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Solid or louver panels are most common type of shutters. Manufacturers may offer a range of other options such as tongue-and-groove, solid panels with designs cut out of them. Shutters can be made of traditional wood, as well as composites, aluminum, vinyl and a range of other materials. Wooden shutters require more regular maintenance than other materials such as aluminum and vinyl. Whatever material you choose, it is worth buying prefinished shutters — louvered shutters are very time-consuming to paint. Most shutters come with catches to hold them closed and tie-backs to secure them in an open position.
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Shutters are usually custom-built for your windows or recesses. Before placing an order for shutters, take note of any mechanisms and installation procedures and make sure they are compatible with your window. If you are installing the shutters into a window recess, make sure there is enough room to fit them without blocking out light. You will need to measure carefully. Most companies will provide specific guidelines on how and where to take the crucial measurements. When you are measuring a window recess, make sure that you take at least three measurements for the width and height of the opening. Use the smallest of the three, because walls are rarely dead straight.
Exterior shutters are often mounted on a three-sided frame so that there is no frame piece along the window sill. This type of design is neater and allows rainwater to run off the sill easily to prevent problems with rot or mildew. Because exterior shutters are exposed to the elements, make sure you choose hardwearing or factory-coated materials.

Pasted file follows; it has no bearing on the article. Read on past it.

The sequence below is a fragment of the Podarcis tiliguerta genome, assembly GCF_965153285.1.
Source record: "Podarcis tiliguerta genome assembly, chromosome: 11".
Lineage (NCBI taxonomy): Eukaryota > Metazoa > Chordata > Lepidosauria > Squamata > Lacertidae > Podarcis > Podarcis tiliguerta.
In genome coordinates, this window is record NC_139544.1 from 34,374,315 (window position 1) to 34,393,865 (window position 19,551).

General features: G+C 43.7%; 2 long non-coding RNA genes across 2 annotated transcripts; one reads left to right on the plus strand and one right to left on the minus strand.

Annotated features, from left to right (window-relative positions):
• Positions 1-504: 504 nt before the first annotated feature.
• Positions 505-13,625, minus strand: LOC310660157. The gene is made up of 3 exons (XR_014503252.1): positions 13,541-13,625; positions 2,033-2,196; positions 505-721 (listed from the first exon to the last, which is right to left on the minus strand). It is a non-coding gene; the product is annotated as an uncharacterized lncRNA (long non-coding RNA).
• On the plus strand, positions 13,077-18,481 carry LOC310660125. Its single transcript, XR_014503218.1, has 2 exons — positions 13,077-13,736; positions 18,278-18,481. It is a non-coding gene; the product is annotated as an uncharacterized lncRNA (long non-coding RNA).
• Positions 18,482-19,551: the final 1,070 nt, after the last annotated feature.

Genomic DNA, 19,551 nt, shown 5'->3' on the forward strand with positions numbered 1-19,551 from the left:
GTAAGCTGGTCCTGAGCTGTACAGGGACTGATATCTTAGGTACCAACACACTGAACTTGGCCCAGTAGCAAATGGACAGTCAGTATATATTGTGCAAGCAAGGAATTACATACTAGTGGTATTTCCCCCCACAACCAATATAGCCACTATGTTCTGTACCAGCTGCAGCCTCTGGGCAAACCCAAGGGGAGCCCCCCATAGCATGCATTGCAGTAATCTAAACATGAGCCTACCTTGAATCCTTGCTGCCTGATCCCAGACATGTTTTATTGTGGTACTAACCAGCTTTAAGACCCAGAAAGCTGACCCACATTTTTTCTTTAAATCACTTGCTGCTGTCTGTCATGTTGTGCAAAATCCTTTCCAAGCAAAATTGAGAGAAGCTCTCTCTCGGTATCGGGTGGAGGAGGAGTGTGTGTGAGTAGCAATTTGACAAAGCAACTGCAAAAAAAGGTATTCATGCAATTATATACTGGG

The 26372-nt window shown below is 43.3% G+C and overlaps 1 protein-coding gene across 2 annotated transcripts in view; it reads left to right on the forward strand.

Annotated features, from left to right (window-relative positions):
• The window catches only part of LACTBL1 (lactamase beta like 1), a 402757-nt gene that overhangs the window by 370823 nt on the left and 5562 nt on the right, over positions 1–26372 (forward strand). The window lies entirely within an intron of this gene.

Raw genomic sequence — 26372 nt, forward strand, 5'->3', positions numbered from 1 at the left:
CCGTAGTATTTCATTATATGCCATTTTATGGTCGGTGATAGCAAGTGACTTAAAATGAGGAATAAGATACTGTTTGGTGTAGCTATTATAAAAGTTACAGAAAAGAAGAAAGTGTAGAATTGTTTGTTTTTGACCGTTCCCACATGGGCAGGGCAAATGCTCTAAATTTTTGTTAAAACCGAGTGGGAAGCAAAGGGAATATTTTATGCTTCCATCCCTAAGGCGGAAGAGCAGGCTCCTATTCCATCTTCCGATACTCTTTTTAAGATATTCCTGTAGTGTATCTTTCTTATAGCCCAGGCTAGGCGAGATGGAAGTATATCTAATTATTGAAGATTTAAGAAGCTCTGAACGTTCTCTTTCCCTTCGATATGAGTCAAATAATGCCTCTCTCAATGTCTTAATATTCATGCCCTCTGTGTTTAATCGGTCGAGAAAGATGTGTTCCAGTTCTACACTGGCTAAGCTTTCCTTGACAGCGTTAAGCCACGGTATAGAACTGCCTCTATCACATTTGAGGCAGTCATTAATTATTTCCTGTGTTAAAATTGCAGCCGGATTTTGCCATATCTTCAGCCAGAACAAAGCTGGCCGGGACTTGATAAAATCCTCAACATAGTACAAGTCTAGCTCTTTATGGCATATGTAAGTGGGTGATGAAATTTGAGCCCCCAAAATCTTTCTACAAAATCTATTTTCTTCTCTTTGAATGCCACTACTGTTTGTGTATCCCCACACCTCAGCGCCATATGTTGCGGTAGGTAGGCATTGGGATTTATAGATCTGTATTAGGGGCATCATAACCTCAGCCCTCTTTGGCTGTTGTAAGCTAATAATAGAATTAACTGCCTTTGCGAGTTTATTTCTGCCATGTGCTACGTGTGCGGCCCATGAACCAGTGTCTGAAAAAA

Construct the frame as specified, unless it is supplied ready-made. Position the frame at the front of the recess (Image 1). Check the fit.
Use a level to check that the frame is square (Image 2). If shimming is required, get help holding the frame while you make any adjustments.
Mark the predrilled hole positions on the wall (Image 3). If holes are not predrilled, then attach each piece at the top, bottom and center.
Remove the frame and drill the pilot holes using a suitable bit (Image 4). Plug the holes if necessary, then reposition the frame and attach it in place. Do not over tighten the screws, you might distort the frame.
Excerpted from Do It Yourself Home Improvement
© Dorling Kindersley Limited 2009
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